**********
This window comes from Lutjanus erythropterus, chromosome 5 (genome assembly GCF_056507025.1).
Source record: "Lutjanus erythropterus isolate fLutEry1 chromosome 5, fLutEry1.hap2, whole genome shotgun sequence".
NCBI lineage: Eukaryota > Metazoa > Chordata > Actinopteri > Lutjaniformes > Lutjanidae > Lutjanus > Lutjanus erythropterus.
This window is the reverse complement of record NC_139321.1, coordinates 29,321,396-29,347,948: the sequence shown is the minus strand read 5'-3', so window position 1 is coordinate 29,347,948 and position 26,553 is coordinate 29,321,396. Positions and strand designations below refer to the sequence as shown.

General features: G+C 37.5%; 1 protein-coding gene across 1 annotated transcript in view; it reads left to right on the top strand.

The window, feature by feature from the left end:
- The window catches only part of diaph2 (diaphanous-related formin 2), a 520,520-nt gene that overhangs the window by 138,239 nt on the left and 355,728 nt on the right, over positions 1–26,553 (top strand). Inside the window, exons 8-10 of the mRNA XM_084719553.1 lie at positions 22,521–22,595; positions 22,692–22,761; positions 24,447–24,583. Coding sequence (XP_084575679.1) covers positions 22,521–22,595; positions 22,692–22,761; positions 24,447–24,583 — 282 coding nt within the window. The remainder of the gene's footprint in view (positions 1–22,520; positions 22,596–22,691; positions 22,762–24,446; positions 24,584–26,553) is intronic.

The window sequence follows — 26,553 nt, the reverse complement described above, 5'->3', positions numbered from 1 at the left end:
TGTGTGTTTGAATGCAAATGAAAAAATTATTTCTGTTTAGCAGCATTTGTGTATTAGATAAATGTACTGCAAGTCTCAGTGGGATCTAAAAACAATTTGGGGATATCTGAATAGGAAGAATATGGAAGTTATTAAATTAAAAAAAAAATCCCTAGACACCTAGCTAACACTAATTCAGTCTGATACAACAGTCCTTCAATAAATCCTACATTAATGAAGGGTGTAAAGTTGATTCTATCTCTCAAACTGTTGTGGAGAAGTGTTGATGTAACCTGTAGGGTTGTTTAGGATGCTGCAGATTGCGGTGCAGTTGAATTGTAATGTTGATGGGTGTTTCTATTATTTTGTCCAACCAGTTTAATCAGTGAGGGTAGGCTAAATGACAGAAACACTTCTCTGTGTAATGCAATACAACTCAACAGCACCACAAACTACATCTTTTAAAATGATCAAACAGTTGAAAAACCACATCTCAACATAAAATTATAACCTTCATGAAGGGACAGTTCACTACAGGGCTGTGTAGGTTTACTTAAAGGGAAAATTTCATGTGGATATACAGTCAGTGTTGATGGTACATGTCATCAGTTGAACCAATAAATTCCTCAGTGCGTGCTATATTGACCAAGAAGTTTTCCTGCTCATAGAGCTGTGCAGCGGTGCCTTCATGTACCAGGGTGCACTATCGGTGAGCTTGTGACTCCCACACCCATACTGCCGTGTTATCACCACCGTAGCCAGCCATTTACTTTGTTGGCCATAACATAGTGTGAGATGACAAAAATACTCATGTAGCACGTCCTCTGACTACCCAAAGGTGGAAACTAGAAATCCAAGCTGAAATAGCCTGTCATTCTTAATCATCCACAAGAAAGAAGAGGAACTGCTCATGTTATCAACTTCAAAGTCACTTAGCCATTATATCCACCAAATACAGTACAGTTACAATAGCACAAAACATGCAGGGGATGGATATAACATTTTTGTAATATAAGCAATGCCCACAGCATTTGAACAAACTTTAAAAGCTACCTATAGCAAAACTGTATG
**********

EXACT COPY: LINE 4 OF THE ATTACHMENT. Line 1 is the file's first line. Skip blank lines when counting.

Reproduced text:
This window is the reverse complement of record NC_139321.1, coordinates 29,321,396-29,347,948: the sequence shown is the minus strand read 5'-3', so window position 1 is coordinate 29,347,948 and position 26,553 is coordinate 29,321,396. Positions and strand designations below refer to the sequence as shown.